Another Great Day for Bald Eagles
My schedule today cleared by Winegard’s inability to ship parts for my Clear Creek RV service appointment, I took Jim Palmer up on his suggestion to venture down to Woughop Lake southwest of Tacoma for wood duck shots. Jim had told me the best time to be there was around 8 AM so for the first time in a long, long while, I joined the morning commuter traffic, something I normally religiously avoid. Though certainly not a pleasant experience, the traffic heading in to work around Tacoma wasn’t quite as bad as I had feared, highway traffic only slowed to a crawl twice and never came to a complete stop, so I made the trip in a little less than an hour, and when I showed up, I instantly spotted Jim on the far shore of the small lake, actually more like a small pond.
To make a long story short, we got skunked! Not even a sighting of a wood duck. That’s just the way it goes sometimes, certainly not the first time a road trip for a certain species has ended in failure. Around eleven, we decided to call it quits and return to Seabeck to catch the eagles return with the afternoon low tide.
I again chose to wander down the beach at Big Beef Creek a bit, as I had yesterday, and once again, the action was nothing short of terrific. Most of the shots in this post were taken from the beach just past the house in the top photo where the eagles would perch in the tall trees to watch for fish being taken by the great blue herons or other eagles.
As always, click on any image for a larger, sharper version.
The action of the eagles flying overhead to their perches in the tall trees behind me and then swooping down to attack was so intense that at one point, I actually had to duck when two eagles were coming in low, squabbling over one’s catch as it tried to make it’s retreat to the trees behind me to dine in peace.
I never saw any eagles get seriously injured in any way while I was here, but they certainly get a little rough with each other, as in the image above where the juvenile eagle was dragged a ways over the sharp oyster shells, but still flew away with no apparent damage.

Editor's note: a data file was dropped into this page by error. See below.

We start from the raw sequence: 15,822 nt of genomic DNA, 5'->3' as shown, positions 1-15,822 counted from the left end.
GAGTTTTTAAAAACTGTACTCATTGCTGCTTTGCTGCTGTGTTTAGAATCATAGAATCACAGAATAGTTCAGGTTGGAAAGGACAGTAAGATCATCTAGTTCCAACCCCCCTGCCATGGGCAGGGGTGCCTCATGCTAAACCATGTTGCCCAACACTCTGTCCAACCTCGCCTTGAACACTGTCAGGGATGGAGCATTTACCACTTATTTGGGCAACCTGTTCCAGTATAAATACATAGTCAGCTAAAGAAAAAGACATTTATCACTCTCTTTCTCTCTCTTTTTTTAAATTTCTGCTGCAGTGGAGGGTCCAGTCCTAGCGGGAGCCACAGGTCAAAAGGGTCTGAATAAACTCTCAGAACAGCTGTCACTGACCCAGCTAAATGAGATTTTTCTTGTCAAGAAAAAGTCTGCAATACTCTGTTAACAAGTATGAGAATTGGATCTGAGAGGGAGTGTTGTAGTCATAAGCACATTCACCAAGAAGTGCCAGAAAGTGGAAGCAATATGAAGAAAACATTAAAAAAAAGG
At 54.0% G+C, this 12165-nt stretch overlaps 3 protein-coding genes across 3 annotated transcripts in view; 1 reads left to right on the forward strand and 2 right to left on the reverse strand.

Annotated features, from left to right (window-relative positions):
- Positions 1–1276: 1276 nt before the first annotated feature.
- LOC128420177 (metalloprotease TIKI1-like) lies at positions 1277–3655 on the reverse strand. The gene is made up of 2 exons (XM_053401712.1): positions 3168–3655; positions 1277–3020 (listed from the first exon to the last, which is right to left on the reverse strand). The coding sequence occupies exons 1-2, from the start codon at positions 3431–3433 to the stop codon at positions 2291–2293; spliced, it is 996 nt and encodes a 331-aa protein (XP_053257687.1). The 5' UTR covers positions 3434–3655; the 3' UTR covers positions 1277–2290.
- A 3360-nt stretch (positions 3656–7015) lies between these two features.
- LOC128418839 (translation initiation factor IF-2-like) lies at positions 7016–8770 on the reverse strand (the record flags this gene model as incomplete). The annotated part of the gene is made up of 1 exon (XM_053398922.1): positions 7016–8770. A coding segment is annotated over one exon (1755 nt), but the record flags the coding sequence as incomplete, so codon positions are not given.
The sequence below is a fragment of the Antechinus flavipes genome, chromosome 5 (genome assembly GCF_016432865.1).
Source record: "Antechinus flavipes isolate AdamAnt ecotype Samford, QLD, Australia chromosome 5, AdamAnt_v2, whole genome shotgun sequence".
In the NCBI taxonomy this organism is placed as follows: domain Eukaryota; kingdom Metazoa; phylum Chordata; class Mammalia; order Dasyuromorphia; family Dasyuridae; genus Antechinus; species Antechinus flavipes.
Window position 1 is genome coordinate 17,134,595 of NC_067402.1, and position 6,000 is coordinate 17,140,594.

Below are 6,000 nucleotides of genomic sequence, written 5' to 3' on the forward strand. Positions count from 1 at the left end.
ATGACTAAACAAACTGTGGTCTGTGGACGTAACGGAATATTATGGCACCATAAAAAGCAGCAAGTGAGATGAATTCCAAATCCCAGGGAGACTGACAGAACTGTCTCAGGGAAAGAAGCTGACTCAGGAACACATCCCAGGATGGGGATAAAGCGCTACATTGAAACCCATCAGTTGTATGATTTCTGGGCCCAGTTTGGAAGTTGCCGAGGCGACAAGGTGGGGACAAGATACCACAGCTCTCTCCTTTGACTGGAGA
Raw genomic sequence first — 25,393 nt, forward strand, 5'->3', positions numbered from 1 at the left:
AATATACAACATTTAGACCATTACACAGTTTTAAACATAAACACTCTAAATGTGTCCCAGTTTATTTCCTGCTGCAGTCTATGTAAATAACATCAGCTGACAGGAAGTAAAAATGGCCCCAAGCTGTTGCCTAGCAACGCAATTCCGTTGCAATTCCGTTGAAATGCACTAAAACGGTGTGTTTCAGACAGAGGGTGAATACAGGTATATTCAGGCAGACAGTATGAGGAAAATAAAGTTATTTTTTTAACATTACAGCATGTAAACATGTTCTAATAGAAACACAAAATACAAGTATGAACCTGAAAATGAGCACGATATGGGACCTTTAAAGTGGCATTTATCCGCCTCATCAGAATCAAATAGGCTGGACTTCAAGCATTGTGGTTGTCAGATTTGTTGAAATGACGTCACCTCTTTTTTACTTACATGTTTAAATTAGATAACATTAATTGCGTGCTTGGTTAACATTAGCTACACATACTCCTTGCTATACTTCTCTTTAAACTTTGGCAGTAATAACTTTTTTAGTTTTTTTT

Midair collisions and attacks seldom seemed to even loosen feathers.
For more than 2 hours, there was pretty much constant action as the eagles flew from the trees behind me every time they saw an opportunity to catch, or more likely, steal a fish, and then beat a rapid retreat back to those same trees, trying to defend their catch from other eagles.
This is a well known spot for photographing eagles, as the shot above shows. Some days there are also six to ten photographers around me down on the beach from where I took this image.
I spent a lot of time today trying to get ” Liftoff ” shots of the eagles as they took flight from the tops of the trees along the water’s edge. It requires a lot of patience as you never know how long they will be content to just sit and stare, but if you let your camera off them for just a split second, and they dive into action, you miss it every time, they simply move so fast. Yet often they will remain perched for ten or fifteen minutes without leaving their perch and it is difficult to keep your eye in the viewfinder that long without losing concentration. But I did manage to luck out and get a few decent shots!